In line 7 we add two minutes to current date and time and then we format it to HTTP date timestamp. Go back to HTTP listener and within add following element

<http:headers><![CDATA[#[output applicaton/java --- vars.outboundHeaders ]]]></http:headers>

Here is the finally flow:

Source Code

Code is available at GitHub.

Cache or not to cache

7 thoughts on “Cache or not to cache

  1. Great article Patryk with a good walk through and explanation! Indeed, MEL is not available anymore in Mule4 and Data weave becomes the main expression language. Just one note, you might want to look into using wiremock to mock the external service call (it’s simple and made for stubbing HTTP based calls):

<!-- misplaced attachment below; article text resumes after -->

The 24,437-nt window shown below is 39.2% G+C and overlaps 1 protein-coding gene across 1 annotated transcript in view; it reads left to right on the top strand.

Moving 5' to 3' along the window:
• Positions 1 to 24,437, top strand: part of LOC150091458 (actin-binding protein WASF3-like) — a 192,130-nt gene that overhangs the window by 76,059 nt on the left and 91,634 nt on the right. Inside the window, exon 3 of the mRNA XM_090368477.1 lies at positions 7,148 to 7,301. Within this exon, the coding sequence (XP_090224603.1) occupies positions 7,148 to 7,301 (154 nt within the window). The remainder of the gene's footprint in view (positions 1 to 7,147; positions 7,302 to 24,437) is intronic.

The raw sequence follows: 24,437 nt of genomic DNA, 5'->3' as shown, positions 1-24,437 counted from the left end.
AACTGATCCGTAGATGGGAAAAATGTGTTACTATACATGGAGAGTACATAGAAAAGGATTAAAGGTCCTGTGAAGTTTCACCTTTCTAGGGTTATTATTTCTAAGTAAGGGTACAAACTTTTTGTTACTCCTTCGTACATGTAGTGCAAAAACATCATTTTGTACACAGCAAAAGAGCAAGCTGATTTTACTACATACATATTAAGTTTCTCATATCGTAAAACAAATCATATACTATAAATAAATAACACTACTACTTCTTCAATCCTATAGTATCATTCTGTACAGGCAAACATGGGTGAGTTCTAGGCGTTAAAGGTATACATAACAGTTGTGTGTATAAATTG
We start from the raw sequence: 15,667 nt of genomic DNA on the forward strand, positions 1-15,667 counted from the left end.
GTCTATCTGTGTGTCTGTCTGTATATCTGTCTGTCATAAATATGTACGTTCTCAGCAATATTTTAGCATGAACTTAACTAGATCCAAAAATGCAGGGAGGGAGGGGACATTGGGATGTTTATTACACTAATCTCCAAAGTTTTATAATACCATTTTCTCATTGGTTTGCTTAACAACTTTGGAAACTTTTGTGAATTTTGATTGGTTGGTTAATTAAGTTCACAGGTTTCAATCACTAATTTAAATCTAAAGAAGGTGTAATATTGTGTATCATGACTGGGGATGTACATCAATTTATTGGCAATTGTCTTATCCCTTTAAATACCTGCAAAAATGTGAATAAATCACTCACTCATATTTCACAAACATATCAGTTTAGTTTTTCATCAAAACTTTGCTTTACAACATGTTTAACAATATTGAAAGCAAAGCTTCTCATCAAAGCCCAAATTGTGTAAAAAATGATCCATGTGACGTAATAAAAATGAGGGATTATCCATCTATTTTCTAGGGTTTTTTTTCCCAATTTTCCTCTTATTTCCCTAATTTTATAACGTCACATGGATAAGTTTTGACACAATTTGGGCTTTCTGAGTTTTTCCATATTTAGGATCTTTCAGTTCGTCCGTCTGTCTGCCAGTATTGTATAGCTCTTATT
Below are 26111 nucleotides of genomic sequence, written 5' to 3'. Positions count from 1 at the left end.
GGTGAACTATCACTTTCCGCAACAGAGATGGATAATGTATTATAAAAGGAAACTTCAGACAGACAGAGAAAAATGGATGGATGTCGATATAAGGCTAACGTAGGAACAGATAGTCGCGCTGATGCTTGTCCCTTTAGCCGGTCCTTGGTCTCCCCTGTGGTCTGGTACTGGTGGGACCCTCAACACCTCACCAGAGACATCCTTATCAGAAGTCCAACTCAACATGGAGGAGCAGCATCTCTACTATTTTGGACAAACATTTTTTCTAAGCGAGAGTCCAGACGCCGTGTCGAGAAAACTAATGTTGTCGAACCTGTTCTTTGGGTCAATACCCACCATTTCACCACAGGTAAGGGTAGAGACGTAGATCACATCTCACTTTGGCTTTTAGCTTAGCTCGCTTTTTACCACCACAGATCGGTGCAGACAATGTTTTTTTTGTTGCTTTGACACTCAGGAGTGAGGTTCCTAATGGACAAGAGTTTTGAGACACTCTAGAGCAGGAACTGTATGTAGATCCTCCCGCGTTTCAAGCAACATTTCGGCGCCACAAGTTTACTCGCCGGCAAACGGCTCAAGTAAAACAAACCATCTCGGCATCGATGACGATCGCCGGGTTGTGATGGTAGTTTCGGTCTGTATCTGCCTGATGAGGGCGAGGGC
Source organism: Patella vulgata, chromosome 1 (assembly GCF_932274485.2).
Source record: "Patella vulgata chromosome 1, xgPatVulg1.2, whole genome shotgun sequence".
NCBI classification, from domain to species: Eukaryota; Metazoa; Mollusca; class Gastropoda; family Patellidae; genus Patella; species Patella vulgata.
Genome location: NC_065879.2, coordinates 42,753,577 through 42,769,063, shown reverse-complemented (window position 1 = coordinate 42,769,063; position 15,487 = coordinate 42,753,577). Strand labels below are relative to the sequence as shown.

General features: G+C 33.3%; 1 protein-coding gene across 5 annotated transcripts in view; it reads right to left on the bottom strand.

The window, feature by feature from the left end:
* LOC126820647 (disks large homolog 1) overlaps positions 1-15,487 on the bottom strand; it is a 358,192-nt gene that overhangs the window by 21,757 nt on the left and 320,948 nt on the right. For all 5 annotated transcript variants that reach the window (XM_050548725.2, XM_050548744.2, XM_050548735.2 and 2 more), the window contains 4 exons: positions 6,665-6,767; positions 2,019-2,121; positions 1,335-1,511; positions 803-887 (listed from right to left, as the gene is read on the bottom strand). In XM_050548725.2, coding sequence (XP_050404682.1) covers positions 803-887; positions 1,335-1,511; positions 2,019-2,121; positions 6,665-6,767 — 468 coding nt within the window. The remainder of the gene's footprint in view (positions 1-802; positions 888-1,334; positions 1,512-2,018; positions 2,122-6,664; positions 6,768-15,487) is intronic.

2. Hello,

    Great post! Just one correction. Starting with Mule 4.1 cache scope does cache stream contents. Repeatable streaming is leveraged by this component. Furthermore, it also works with auto-paging operations such as sfdc:query or db:select.


    1. Hi,
      I appreciate your comment. I test it now using Mule 4.1 runtime and you are right stream content is cached by default. If you specify Streaming Strategy to Non repeatable stream content won’t be cached.

  3. Thanks for the great article.
    When I imported your project, I see below error on os:private-object-store element.
    How do I resolve this?

    Element: private-object-store is not allowed to be child of element Caching Strategy


    1. Hi, thanks for the comment. I have just arrived from holidays. I will take a look and response you promptly 🙂

    2. Hi,
      I found the possible culprit. Could you take a look if in Package Explorer exsists ObjectStore [v1.1.0] dependency? Sometimes newest Anypoint Studio does not load correctly all dependencies present in a pom file. I received the same error when I manually removed ObjectStore module from my project.
      Hopes it helps.